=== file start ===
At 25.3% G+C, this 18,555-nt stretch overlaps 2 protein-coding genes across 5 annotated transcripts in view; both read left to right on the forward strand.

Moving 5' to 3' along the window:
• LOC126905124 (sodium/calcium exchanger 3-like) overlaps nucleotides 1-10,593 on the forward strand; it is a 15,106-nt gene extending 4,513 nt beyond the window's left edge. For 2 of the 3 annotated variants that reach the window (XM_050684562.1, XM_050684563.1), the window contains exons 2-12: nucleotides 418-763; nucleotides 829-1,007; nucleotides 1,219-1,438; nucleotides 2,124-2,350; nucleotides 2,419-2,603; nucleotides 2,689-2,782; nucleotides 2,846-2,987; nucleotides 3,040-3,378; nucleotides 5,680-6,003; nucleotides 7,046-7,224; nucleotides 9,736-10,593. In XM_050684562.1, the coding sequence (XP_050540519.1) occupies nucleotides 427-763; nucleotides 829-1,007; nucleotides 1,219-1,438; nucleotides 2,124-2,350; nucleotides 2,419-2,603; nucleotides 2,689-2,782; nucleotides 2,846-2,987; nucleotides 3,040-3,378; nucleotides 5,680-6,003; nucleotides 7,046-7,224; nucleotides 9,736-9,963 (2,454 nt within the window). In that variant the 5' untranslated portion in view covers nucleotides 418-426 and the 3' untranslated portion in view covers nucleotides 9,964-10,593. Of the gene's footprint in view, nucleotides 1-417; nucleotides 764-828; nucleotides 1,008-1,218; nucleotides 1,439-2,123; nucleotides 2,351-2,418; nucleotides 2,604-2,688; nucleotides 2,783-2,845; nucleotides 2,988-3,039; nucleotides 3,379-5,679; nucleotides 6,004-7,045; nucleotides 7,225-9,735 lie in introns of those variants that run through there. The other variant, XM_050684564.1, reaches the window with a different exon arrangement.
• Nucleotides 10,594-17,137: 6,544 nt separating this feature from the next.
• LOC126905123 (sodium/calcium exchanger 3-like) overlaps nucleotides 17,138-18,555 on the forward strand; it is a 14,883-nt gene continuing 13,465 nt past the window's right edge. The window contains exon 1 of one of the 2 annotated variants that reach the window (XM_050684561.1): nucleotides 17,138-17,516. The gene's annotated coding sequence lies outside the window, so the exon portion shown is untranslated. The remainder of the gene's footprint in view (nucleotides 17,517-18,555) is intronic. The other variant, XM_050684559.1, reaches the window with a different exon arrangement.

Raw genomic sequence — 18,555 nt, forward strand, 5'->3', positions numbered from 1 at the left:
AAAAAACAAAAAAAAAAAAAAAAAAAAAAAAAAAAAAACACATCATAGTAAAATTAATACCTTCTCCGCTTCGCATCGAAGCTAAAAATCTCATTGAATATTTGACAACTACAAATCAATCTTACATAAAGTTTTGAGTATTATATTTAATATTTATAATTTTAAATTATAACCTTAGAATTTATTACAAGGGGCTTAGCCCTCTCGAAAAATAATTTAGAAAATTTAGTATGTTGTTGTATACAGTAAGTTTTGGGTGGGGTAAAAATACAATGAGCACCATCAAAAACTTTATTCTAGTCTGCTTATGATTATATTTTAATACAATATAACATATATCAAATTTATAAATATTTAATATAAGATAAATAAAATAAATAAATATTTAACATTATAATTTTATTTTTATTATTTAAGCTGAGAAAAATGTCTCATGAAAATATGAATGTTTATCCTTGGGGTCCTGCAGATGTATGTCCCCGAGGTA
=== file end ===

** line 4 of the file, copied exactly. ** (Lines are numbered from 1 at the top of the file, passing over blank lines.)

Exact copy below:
• Nucleotides 10,594-17,137: 6,544 nt separating this feature from the next.